Breckwell Pellet Stoves sometimes have trouble running on heat level 1, especially when they get older. Older stoves have a buildup of calcium, iron and carbon deposits on the inside walls of the internal ash chambers. This is exacerbated at 3 AM when the diurnal variation of pressure is at it's nightime low. The control board does have an auger trim to increase the fuel feed on heat level one which feeds more pellets to keep the fire going but does not vary the combustion blower speed during this period to help increase the air pressure requirements to keep the vacuum switch closed and the stove running. The vacuum switch is a necessary safety device that cuts power to the auger and shuts the stove down when the combustion blower quits or dies so the house does not fill up with smoke. When Hi/Low mode is selected on a thermostat connected to a Breckwell stove, the temperature drops from the selected high heat level to low when the desired thermostat temperature is reached. The control board does not increase and decrease the combustion (exhaust) blower speeds so a the damper may have to be re-adjusted for the low setting or the stove may die out. The air inlet damper can only be set for heat level 1 or 3, not both at the same time. If you wanted to run the stove on heat level 1 and then change it back to 3 you would have to adjust the damper again. I know a few people who own this stove and none of their stoves run well on heat level 1, especially if the altitude of the installation makes it hard to set the damper. Different air pressures at different altitudes make it difficult. However, since the combustion blower always runs on high speed, there is a way to boost the combustion blower and make up for this discrepancy and keep the same damper setting!
Pic 1 shows the new Breckwell control panel with the red backgound behind the On/Off button and the Fuel Feed button. The older panels have a yellow background. Also, On the new panels the heat level auger trim button labeled "Low Feed Adjustment" is labeled "Reset Trim" on the old panel even though the functioning stayed the same.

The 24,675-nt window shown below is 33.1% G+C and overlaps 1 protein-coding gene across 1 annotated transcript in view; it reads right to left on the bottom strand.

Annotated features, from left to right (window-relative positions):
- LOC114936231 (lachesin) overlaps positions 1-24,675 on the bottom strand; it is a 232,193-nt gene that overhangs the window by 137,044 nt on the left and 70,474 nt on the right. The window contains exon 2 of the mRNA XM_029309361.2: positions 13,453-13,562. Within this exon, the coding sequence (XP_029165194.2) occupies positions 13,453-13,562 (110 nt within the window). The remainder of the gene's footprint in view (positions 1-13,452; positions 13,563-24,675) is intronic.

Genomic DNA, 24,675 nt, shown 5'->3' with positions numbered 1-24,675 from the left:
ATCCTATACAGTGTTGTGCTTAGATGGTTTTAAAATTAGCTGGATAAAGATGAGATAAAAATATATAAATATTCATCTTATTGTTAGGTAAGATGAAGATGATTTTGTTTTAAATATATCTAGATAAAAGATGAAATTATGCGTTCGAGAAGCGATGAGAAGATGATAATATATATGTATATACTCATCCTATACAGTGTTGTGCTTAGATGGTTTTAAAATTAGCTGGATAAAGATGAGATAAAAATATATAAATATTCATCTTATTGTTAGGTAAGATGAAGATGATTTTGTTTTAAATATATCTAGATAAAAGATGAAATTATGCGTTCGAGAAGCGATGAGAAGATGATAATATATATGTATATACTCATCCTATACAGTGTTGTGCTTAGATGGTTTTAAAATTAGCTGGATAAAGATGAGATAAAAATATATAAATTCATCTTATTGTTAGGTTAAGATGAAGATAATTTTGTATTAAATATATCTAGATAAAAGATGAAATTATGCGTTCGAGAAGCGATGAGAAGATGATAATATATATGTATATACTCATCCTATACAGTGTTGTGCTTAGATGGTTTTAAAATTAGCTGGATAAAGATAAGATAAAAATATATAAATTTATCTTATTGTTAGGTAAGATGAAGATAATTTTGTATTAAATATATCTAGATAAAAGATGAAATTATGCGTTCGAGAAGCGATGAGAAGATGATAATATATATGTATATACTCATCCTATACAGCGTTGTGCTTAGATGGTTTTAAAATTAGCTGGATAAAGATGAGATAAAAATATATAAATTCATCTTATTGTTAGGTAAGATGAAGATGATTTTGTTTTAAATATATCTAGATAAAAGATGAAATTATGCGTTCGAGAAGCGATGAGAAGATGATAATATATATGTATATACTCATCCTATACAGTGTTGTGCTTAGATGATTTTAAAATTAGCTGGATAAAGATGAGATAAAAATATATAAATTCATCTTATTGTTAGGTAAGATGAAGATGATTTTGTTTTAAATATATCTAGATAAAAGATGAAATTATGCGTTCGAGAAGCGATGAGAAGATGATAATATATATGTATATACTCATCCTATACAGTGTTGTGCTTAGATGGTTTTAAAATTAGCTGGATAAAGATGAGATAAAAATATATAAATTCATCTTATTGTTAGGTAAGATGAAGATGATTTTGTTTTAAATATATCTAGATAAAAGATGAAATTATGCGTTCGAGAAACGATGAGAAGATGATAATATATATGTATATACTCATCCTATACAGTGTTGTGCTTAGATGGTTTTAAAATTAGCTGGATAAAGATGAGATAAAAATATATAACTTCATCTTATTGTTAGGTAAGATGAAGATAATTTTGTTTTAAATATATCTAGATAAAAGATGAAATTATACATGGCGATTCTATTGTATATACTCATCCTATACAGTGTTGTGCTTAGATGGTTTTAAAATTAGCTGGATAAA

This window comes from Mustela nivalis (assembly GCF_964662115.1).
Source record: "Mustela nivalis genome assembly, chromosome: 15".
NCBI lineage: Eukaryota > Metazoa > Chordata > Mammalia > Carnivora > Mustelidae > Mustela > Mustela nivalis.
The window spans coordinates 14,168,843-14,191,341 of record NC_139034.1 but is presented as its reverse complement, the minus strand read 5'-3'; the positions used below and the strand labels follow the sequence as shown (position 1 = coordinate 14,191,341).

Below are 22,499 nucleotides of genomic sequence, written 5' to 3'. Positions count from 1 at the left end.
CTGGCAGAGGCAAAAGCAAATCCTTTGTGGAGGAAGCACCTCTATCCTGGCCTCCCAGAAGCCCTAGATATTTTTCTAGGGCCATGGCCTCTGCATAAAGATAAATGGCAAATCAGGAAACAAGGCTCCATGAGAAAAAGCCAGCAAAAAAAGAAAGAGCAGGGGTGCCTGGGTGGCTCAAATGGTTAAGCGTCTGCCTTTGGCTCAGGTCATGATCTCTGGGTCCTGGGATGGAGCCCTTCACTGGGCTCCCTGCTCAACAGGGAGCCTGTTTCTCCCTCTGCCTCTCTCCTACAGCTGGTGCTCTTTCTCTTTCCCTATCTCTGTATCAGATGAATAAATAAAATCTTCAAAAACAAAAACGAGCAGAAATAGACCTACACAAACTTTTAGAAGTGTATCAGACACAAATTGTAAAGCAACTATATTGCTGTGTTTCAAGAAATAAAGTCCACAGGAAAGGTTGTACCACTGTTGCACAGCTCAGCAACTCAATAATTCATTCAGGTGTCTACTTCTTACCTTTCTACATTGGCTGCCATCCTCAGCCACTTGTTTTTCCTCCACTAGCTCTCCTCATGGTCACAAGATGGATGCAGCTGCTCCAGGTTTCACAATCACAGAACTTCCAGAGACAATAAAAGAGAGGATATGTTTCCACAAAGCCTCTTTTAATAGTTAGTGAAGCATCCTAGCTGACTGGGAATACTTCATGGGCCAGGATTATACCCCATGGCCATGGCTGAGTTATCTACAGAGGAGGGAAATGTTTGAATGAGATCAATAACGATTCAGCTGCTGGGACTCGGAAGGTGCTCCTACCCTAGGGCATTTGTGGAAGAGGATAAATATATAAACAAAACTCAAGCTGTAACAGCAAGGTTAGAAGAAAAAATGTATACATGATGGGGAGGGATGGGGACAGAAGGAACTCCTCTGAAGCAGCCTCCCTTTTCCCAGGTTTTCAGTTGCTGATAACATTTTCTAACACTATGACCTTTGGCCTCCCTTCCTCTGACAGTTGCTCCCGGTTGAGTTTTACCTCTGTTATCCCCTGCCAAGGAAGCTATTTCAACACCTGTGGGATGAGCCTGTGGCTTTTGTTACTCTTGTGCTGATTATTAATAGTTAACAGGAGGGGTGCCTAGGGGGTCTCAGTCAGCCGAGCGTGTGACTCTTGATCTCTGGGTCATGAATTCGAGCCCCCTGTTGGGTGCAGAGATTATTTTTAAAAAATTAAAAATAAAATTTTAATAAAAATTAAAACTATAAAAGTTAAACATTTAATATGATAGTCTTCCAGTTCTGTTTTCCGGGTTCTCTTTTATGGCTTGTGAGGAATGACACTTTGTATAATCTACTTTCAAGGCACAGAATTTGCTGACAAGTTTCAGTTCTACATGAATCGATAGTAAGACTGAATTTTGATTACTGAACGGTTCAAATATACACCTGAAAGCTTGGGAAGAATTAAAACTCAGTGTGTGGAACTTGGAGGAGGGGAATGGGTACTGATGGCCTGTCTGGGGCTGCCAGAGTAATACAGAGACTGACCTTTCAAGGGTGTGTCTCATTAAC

In the midst of rebuilding a Breckwell Big E, I found way of running the stove on heat level 1 especially in Hi/Low mode as well as all the other heat levels with the same damper setting. The stove I worked on needed a new exhaust blower and housing. I have a lot experience installing exhaust blowers for many stove brands. I found that Magnum Baby Countryside stoves using their upgraded exhaust blowers with large impellers burn wood pellets better. The original Baby Countryside stoves using blowers with small blades were installed for the stoves to burn corn . Quadrafire pellet stoves and small Travis stoves use large blades as well. With that in mind, I installed a combustion blower with large petal blades in the Breckwell Big E. I discovered when the stove started that it defaulted to heat level 1 and remained on after the initial damper setting! The real test is Hi/Lo mode. The next morning was cold 32 Degs outside. The workshop was 53 Degs F inside so I started the stove in Hi/Lo mode and set the T-Stat for 65 Degs. The stove started and the Hi setting was set to 3. The workshop slowly warmed up and when the T-Stat hit 67 Degs (It has a 2 Degree swing) I heard the click and the T-Stat contacts opened up. I saw the pellet feed slow and the height of the fire die down to the level 1 setting. The control panel light does not change, it still had the 3 heat level lit but I could hear the convection fan speed drop to the heat level 1 speed. The was still one catch. I did this test twice, the 1st time with the default auger trim setting at medium which is the middle of the 3 choices, the stove died out from not having enough pellets. Before the second test I set the stove to manual, heat level 1 and set the auger trim to show lights 1 & 4 which is the high setting. Finally on this second test, when the T-Stat was satisfied and the heat level dropped to heat level 1, the stove kept running fine! Therefore, adjusting the heat level was no longer an issue. No need to adjust the damper. I also observed that the stove lighted up more quickly after installing the new blower with larger impeller blades compared to the smaller impellers. The pellets also seemed to burn more completely. There were no unburnt pellets in the ash pan. See below for a comparison of impeller petal size. Left: Small. Right: Large